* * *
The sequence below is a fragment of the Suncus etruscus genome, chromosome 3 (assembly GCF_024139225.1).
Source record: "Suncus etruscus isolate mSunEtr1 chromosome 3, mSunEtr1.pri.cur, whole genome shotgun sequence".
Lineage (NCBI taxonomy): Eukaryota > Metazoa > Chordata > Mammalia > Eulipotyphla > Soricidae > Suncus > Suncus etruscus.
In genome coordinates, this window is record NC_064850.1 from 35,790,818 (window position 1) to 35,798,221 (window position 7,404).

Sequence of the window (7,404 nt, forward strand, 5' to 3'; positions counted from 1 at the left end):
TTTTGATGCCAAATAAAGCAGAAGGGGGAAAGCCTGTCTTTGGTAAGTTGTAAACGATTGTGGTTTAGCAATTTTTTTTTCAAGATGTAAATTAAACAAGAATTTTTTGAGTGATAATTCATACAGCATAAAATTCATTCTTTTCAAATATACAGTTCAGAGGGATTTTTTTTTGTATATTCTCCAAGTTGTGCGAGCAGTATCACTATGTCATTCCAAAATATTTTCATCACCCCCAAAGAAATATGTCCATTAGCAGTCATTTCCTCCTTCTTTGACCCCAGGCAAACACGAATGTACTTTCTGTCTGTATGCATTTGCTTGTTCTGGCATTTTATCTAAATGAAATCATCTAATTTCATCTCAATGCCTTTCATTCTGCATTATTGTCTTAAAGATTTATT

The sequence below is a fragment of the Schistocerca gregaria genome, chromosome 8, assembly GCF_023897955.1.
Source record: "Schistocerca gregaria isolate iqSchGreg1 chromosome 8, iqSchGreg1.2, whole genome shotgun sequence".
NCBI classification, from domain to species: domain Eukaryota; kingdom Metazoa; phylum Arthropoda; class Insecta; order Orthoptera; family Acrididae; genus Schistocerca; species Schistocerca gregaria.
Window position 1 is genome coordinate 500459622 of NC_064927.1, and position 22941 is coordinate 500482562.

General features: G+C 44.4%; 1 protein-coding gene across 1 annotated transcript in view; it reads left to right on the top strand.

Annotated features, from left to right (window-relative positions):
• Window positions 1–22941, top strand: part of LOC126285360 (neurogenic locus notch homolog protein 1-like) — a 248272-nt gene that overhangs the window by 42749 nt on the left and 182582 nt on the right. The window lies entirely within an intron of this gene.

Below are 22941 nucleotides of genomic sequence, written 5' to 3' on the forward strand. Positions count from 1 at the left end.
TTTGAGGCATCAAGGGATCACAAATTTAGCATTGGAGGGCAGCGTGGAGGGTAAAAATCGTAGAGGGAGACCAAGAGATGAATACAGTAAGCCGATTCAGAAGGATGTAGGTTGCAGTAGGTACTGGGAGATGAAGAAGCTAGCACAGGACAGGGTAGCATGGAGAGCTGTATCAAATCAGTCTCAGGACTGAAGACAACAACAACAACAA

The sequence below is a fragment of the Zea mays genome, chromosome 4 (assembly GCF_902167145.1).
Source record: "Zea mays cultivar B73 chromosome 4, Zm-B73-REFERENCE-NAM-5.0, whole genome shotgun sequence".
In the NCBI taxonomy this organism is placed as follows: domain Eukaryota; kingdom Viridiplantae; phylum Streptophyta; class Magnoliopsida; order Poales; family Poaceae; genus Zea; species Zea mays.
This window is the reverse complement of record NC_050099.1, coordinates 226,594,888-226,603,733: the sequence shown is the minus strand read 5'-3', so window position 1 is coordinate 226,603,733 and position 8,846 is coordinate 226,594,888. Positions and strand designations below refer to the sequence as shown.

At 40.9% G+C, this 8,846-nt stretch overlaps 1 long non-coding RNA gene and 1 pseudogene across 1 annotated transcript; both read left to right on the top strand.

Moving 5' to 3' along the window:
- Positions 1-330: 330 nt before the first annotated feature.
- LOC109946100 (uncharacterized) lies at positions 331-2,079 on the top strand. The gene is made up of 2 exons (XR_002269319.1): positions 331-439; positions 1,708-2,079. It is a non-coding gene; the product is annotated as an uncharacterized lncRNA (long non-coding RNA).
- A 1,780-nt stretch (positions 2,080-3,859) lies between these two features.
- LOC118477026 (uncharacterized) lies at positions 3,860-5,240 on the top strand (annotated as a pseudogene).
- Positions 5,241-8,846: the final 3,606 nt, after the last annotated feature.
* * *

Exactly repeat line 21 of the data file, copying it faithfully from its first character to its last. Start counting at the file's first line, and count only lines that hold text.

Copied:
Moving 5' to 3' along the window: